People working in close to slave labour conditions in Ireland

Catherine Gallagher

Almost a quarter of a million people in Ireland have precarious employment contracts according to the Workplace Relations Commission (WRC).

Oonagh Buckley, Director General of the WRC, said on Newstalk’s On The Record that there are cases of foreign nationals working in “vulnerable situations”, but that it was not just limited to asylum seekers.

She made reference to the “gig-economy”, whereby 200,000 people have precarious employment contracts.

A Supreme Court ruling formally struck down a ban which prevented asylum seekers from working in Ireland on February 9th of this year.

The five judge court unanimously agreed that the ban was unconstitutional “in principle” last May. The cabinet agreed to lift the ban last November in line with a European directive.

Minister for Justice Charlie Flanagan announced the Government’s proposals to address the situation, but they were met with criticism from migrant rights groups as being too restrictive.

The proposals are such that applicants must secure a job that pays a salary of at least €30,000 and that cannot otherwise be filled by an EU citizen, or a person with full migration permission in Ireland.

Applicants will also have to pay up to €1,000 for an employment permit and are unable to apply for jobs in more than 60 different areas.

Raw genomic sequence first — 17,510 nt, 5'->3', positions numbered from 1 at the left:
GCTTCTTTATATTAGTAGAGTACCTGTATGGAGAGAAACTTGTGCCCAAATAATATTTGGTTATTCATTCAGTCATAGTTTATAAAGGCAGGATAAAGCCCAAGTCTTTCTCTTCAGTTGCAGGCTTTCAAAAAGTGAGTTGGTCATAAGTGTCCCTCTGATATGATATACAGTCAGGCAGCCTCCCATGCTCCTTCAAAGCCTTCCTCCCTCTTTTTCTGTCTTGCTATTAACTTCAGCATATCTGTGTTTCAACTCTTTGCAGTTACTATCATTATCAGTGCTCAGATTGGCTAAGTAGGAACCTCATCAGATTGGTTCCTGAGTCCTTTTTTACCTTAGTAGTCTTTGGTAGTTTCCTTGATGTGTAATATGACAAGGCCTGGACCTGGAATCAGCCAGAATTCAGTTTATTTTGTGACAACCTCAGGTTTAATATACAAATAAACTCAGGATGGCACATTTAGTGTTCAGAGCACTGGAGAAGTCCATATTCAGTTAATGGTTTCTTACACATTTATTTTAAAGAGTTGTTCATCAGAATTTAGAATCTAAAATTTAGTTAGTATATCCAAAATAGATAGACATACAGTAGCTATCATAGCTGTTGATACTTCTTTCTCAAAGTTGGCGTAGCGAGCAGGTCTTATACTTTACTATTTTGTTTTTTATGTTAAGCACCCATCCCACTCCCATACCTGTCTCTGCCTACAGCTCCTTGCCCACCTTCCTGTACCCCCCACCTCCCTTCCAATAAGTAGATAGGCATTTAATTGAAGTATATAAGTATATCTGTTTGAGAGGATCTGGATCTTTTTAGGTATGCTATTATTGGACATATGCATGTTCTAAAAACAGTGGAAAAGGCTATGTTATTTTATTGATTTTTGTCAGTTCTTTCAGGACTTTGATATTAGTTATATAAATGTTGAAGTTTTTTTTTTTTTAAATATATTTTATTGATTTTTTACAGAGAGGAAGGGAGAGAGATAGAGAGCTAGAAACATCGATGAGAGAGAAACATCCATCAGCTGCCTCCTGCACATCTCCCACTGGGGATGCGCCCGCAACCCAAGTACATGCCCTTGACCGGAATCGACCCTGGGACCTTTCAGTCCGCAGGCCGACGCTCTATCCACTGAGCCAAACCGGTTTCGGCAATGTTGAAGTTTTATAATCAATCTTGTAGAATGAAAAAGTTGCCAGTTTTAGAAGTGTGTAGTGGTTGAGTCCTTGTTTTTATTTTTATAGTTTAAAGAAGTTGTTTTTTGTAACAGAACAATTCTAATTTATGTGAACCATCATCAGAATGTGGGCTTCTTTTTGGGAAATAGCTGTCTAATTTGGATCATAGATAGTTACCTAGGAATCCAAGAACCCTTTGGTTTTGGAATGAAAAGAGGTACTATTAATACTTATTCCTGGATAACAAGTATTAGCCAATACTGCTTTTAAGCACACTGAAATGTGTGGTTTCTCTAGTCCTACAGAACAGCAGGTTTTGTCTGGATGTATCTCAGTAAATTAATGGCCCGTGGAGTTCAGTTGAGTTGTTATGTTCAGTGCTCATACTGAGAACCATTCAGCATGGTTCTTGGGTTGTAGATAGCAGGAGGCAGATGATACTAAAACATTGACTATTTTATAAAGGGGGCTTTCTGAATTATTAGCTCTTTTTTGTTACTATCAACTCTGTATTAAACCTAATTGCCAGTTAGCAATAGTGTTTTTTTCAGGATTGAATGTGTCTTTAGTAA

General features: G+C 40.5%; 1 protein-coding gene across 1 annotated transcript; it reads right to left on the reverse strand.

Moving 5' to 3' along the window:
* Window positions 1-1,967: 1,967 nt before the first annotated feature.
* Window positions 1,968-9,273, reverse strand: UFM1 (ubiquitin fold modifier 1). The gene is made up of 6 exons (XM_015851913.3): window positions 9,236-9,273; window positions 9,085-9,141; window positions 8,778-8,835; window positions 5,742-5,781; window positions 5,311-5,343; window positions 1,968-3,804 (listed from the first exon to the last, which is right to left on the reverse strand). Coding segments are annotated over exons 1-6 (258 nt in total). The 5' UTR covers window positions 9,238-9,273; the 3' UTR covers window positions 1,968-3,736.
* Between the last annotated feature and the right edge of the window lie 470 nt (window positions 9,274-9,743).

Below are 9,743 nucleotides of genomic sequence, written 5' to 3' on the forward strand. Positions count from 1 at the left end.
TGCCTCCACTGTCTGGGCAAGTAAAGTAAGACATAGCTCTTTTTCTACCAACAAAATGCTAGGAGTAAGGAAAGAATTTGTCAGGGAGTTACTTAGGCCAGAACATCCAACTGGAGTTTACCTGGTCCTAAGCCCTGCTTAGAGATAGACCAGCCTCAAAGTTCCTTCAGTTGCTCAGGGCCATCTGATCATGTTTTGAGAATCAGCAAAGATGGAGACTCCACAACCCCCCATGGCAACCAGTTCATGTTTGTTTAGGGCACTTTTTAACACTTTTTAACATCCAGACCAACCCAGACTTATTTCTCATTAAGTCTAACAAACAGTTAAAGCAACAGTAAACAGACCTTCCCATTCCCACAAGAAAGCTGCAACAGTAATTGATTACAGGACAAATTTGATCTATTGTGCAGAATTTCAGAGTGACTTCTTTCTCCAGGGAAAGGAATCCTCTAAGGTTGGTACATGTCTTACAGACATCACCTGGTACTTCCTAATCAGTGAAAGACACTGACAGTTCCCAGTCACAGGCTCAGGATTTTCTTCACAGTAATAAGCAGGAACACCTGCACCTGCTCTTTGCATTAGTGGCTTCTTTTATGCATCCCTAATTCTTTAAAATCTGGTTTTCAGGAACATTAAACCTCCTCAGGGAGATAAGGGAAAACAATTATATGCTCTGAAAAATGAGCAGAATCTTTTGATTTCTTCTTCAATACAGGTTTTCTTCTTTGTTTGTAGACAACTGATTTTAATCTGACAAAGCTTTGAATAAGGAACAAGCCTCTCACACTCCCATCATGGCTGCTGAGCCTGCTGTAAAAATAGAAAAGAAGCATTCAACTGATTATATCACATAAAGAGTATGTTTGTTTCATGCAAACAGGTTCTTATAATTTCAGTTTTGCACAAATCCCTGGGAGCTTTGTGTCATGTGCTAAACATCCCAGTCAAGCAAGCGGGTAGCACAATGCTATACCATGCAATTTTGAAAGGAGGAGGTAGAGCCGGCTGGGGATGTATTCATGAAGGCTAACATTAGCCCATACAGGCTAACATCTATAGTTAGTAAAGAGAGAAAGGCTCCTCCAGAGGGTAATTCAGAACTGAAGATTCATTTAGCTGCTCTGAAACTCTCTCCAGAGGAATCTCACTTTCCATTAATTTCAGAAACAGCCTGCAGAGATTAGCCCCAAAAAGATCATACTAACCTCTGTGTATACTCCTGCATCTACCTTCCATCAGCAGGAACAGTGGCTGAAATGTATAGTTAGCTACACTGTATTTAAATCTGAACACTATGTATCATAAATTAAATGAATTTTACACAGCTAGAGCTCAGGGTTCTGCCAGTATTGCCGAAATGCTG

Students going on placement need to be aware of these working conditions to be able to recognise them and in turn avoid them.

About 1,000 DCU students partake in INTRA placements every year. This caters for 32 degree courses with an INTRA component which requires students to undertake a specific period. One of the conditions for students is that they must accept the first placement that is offered.

Christine Farrell, INTRA Officer for DCU SU, said that although businesses are encouraged to offer paid internships, there are students who often will not be fortunate to avail of this opportunity.

“I think student teachers and nurses are those who may experience the most amount of inconvenience, considering the amount of work that they do. Their travel costs or materials, which can prove to be quite expensive are more often than not, not covered,” she said.

Members of staff within the INTRA unit were contacted but were not available for comment.

Catherine Gallagher

Image Credit: Alison Clair